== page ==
Dodgy construction causing flash floods in Singapore – is it worth it?

This year, 128 contractors have been prosecuted and fined by Public Ultilities Board (PUB) for 203 offences involving unauthorised alterations and interference to the public drainage system or flouting Earth Control Measures (ECM) regulations.

In a statement, PUB said that some common offences include inadequate treatment capacity and lack of cut-off drainage to separate silty water from clean water. This results in silty water overflowing into waterways from nearby construction sites during heavy rain.

The PUB discovered these offences during their regular inspection of construction sites and via feedback from the public.

“Silty discharge and unauthorised interference with drains and canals will result in accumulation of sediments and affect drainage capacity,” said Mr Yeo Keng Soon, PUB’s Director of Catchment and Waterways. “This in turn may cause flooding. It is important that the construction industry maintains high standards in its ECM and operations to protect our public drainage system. They need to do their part and ensure that our waterways are always kept clean and free flowing.”

To mitigate these offences, PUB is increasing the frequency of site inspections and tightening the screening of their draining and ECM plans for repeat offenders. Those who continue to offend will also have to pay heavier penalties.

According to PUB, proactive measures have been take to share and encourage best practices about good ECM at construction sites. This includes joint seminars, sharing sessions on erosion and sediment control, providing tools for contractors to use and implement ECM effectively throughout various stages of the construction work.

One of the companies that flouted the Sewerage and Drainage Act this year was Welltech Construction Pte Ltd which was fined $11,200 for discharging silty water into roadside drains on two occasions, November 2017 and Januar 2018. Last year, the same company received four convictions for the same offence.

On their part, PUB said they have contacted repeat offenders to remind them to comply with drainage and ECM regulations. PUB added that 17 contractors identified as repeat offender were given advisory letters to urge them to improve site supervision.

“The contractors are also strongly encouraged to share their drainage and ECM mitigation plans with PUB,” said the statement. It continued, “In light of the Monsoon season, PUB reminds contractors to keep their construction materials and debris clear of the public drain, and carry out regular checks to ensure that drains in the vicinity are free flowing and are not affected by their construction works.”

Now, while it’s great that PUB is being proactive in trying to keep construction companies in line, it seems to be doing very little to dissuade these offending companies from repeatedly flouting regulation.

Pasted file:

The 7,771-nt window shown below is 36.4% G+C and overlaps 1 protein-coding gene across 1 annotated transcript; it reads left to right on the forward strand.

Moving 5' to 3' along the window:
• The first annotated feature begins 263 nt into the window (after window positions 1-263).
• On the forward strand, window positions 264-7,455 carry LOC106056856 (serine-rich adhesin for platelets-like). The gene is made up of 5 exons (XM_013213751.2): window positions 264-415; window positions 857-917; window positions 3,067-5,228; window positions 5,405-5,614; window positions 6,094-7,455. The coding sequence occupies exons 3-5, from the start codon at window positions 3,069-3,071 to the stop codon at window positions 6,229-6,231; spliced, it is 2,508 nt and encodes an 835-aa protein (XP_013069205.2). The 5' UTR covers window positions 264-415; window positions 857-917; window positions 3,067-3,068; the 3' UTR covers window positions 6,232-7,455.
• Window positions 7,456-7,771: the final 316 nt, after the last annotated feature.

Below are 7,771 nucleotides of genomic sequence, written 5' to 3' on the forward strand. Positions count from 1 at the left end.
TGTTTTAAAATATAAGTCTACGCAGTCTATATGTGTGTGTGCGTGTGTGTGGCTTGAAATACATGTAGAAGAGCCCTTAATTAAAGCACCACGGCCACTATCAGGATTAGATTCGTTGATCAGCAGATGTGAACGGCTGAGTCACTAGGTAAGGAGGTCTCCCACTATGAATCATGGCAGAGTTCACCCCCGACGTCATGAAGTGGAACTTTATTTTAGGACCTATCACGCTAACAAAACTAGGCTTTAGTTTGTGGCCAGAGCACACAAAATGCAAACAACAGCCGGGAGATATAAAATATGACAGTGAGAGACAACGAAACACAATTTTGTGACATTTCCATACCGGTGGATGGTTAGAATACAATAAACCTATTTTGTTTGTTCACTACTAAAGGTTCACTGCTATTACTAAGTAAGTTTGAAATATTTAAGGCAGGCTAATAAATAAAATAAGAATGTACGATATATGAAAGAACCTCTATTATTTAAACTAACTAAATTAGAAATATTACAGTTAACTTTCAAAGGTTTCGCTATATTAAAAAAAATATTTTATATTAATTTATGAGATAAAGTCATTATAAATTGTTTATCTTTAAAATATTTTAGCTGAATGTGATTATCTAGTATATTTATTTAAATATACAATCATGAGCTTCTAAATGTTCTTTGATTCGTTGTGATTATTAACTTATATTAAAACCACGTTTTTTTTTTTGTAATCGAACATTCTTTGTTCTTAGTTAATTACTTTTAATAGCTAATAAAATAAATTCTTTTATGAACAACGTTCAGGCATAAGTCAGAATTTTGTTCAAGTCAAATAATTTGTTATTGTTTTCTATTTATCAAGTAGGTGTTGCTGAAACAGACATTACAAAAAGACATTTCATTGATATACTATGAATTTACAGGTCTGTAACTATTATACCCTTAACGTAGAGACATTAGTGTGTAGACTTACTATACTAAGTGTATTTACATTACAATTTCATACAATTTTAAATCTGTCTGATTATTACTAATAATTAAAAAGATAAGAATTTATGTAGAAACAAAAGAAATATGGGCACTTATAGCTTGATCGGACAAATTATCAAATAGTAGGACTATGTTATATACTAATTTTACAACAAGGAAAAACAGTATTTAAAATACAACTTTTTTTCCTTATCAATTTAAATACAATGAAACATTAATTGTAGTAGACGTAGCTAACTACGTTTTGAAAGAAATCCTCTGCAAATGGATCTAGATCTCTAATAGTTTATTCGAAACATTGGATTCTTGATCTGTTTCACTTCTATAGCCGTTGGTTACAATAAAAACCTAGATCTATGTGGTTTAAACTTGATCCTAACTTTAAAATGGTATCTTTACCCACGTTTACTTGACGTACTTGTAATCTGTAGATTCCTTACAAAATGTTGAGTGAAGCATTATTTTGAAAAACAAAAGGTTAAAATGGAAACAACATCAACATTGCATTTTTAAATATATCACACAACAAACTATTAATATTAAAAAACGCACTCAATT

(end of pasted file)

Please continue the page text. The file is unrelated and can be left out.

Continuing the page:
This year has seen number of flooding incidents around the island. While heavier than usual rainfall is attributed to the increased flooding, construction is also a major factor causing these flash floods as mismanagement of drainage and ECM at construction sites are causing the waterways to clog up.

Early in the year, PUB had noted that they were carrying out drainage improvement works slated to be completed by the first quarter of 2019. Director of PUB’s Catchment and Waterways Department Mr Yeo Keng Soon said, “You can be very sure that when drainage improvement works are completed, the situation will definitely be improved”.

That’s great news, surely. But another concern that should be noted, is Singapore simply building too much? The island is small and land is scarce. Naturally, the more trees and land are cleared out for development, the worse flash floods can get as rainwater just has nowhere to go.

So the drainage system is upgraded to handle a higher volume of water – but what happens when those upgrade aren’t enough anymore?

In the expert report which was produced after the Orchard flooding in 2010 and 2011, the review panel noted:

“URA (Urban Redevelopment Authority)’s Land Use Master Plan is regularly updated and, as such, over the years, the projected run-off coefficient for a specific catchment is also likely to change over time. For example, it was shared that the Stamford Canal was designed for the ultimate run-off coefficient of 0.65 back in the 1980s. As at 2010, the actual weighted run-off coefficient was found to be 0.62. However, based on URA’s Master Plan 2008, this is expected to go up to 0.718.

t is recognised that the Rational Method is only suitable for site-level design of drainage in smaller catchments (in the order of up to 100ha). For larger catchments, there is a tendency for the Rational Method to underestimate the peak runoff, thus resulting in undersized drains.”

Considering that construction is one of the major causes for flash flooding on the island, the question stands: is Singapore simply building too much?